The Museum of the Old Orthodox Church in Sarajevo originated from the Church Treasury. The Church patron Jeftan Despic was in particular responsible for the establishment of the Museum.
Despic came up with the idea to turn the Treasury into the Museum in 1889 after the National Museum was opened in Sarajevo. In order to implement the idea, the upper floor of the storehouse in the Church yard was decorated and was located on the right side from the southeast gate into the yard from the street.
The room in which the museum exhibits were located was sanctified on Sunday – May 13, 1890 – by Metropolitan Đorđe Nikolajević. On that occasion, the announcement of the Church Municipality was read, in which among other things it said:
“Museums are of great importance for the study and exploration of past and history of nations. We already have beautiful objects in our Museum in the Old Church that speaks of the past of Sarajevo. In order to entirely answers to his name, it is essential that people as well come to help the Museum because if each one of us gives a krajcar one forint will be gathered in a second – so too will be here. If everyone contributes with something we shall have beautiful museum that will be the pride of Serbs in Sarajevo and foreigners will see that we have had beautiful past and then we shall all make an effort to create even more beautiful future. This way, the Museum has another role which other museums do not have: This is the Church Museum and whoever makes a contribution, he/she does not give to the Museum only, but also makes contribution to the Church and therefore does good deed and charity to our Holy Church.”
The Museum stayed in the same location until 1939 when one of the Church storehouses within the complex of church buildings around the Old Church reconstructed and decorated for the purposes of the Museum.
The museum objects were transported to the new location and were enriched by new contributions by churches and private donors.
The new contributions were professionally processed, edited and presented by Vladimir Skaric, director of the National Museum in Sarajevo together with Prof. Djoko Mazalic and Darinka Despic. The list of exhibits was made by Vladimir Skaric.
During the Second World War the Old Church and the Museum were neither destroyed nor robbed thanks to the care of Dr. Jozo Petrovic who was then the director of the National Museum.
Since the room in which the Museum was housed was not satisfying, in 1954 there was an idea to adopt for the purposes of the Museum the former Serbian elementary school which had the entrance from the Church yard.
However, the plan was abandoned and the extension of the Museum ground floor was undertaken.
The construction works finished in the end of 1958 when the Museum was reopened with different museum exhibitions prepared by Petar Momirovic, curator of the Museum, and Prof. Svetozar Dusanic, manager of the Museum of the Serbian Orthodox Church.
Another extension of the Museum was done in 1975. Building “Daire” was denationalized and then adopted for the purposes of the Museum in 1975. The new Museum exhibition was prepared by the Protopresbyter Stavrophor Slobodan Radovic, Sarajevo priest and art historian. The Museum was dedicated to St. Martyr Tekla.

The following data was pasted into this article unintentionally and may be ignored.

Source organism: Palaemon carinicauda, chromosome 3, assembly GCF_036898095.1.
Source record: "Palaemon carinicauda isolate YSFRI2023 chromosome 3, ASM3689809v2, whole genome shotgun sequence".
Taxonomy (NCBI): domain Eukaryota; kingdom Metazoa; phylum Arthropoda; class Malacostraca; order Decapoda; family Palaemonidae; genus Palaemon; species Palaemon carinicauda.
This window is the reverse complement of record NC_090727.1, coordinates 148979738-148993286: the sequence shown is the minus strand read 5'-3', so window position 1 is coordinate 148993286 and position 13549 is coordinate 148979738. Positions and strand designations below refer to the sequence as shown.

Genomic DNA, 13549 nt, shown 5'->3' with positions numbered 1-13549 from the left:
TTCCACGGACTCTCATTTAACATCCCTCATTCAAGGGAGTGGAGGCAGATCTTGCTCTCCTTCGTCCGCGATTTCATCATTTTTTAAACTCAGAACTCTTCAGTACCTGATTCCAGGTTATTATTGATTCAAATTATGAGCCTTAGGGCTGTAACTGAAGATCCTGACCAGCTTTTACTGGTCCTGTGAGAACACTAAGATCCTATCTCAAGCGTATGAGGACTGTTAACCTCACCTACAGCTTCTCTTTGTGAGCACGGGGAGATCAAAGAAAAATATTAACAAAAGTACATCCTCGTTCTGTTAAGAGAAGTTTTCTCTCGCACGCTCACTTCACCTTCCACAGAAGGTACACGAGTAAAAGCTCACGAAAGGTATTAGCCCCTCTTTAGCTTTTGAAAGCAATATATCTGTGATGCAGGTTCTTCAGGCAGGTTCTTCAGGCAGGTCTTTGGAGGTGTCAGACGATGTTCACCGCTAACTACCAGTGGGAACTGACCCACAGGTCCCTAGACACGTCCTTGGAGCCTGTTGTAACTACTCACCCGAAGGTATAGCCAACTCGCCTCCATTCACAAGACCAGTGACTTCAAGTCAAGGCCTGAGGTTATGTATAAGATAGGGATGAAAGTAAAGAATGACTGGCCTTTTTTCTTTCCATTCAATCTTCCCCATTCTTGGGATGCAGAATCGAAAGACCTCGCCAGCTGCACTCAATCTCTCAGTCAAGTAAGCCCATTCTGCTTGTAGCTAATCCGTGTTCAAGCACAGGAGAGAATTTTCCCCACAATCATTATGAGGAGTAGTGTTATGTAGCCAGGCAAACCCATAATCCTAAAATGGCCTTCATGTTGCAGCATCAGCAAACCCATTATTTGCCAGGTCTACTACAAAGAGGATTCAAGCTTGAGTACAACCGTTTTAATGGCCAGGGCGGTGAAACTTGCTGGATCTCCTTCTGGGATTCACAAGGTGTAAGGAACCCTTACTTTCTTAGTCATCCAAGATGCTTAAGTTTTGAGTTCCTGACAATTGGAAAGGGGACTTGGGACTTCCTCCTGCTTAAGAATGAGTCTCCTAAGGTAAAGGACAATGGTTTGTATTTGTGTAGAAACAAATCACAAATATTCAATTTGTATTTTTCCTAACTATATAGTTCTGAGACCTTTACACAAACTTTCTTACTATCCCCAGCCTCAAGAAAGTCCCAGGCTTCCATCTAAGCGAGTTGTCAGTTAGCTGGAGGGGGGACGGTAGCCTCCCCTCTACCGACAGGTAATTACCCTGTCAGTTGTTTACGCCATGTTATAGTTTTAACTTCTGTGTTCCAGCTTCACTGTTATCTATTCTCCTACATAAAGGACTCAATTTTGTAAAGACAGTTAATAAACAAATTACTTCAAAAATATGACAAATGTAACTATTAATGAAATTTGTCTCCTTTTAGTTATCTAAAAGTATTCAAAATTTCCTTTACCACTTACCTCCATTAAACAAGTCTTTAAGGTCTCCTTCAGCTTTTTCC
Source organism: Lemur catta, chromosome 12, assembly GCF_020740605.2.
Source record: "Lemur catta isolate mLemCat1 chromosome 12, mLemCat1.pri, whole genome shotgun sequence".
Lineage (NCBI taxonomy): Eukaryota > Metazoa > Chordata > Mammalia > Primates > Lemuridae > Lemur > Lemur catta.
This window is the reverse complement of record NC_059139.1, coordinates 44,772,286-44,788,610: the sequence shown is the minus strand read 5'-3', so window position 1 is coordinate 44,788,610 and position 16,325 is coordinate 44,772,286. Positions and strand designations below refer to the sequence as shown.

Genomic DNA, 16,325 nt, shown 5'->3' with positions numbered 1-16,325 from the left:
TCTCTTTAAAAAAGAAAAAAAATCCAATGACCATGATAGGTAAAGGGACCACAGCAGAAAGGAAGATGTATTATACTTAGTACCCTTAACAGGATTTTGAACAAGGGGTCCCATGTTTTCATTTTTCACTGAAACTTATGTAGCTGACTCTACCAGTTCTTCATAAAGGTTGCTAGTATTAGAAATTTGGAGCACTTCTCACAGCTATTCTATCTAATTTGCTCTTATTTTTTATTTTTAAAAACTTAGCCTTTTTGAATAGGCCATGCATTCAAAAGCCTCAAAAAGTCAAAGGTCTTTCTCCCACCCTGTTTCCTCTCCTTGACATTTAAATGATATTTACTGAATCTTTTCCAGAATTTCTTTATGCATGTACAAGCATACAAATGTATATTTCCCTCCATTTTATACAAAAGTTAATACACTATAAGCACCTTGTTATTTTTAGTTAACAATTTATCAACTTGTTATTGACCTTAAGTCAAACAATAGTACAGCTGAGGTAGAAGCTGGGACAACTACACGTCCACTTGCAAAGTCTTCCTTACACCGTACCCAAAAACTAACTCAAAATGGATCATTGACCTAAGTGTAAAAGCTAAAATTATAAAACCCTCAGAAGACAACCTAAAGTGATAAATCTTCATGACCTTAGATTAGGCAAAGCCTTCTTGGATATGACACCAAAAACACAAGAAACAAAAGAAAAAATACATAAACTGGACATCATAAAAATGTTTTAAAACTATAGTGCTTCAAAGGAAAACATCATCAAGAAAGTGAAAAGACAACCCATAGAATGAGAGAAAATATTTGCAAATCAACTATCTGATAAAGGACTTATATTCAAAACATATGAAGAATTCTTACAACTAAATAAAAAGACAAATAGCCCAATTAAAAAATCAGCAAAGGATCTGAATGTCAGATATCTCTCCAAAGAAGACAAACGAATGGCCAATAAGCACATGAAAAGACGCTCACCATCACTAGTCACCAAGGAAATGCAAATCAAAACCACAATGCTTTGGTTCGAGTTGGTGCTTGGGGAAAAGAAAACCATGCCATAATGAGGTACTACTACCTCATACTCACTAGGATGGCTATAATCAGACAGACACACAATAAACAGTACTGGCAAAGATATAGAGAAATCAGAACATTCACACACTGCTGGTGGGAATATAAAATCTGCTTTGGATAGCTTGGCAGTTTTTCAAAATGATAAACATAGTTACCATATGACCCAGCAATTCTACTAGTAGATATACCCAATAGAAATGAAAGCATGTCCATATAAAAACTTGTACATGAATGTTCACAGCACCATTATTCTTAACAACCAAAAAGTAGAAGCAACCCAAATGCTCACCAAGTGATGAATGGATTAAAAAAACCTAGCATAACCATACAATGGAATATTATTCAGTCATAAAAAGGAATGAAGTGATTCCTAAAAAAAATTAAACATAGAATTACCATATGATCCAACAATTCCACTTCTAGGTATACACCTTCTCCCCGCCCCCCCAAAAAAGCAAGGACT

The items that are kept in the Church Museum can be divided into: old works of art, ancient manuscripts and printed books, ecclesiastical fabrics and embroidery, metal objects, liturgical items, old coins, ethnographical props of the votive character, old weapons, handcrafts, and the collection of the processed stone.
The most numerous items in the Museum are the works of local and foreign painters, such as: right wing of the emperor’s door of the Monastery Banja near Priboj with the image of St. Virgin Mary from 16th century; master-piece St. Kirijak Otselnik from the 17th century; damaged icon of St. John by Maksim Tujkovic; St. Stefan Decanski by the Baroque master Jovan Hadzi-Petrovic from 1797. The icons of the Italo – Crete school: Deisis – Prayer, and a range of icons of St. Virgin Mary, as well as the works of unknown Italo – Crete masters, then Gifts of Magi by the unknown master of the Venetian or Dalmatian painting etc.
The Museum also owns a considerable number of manuscripts and printed religious books of great historical and artistic value: the Sarajevo Krmcija on parchment from the first half of 14th century, the Siloan Gospel from the end of 14th century, and the Life of St. Sava of Theodosius, copied by priest Vladislav in 1508 in Mileševa.
From printed books, two Cetinje Book of Psalms by Djurdja Crnojevic from 1493/94 are preserved as well as the Book of Psalms from the Monastery Mileseve. There is a lot of embroidery in the segment dedicated to fabrics as well as clothes made of gold brocade, church hangings, embroidered and woven belts with buckles. Metal objects: shackles crosses from 17th and 18th century, hand censer, panagia, petohljebnica (fine-bread platter), local and Venetian lamps.
As for the money, the Museum keeps a considerable number of Dubrovnik, Turkish, Venetian, modern Austrian and Serbian coins. Object made of wood and processed stone are scarce. The first written information about the Treasury in Sarajevo were presented by Giljferding and the first monograph dedicated to the Treasury of the Old Church was written in 1936 by Dr. Lazar Mirkovic, professor of the Theological Faculty in Belgrade.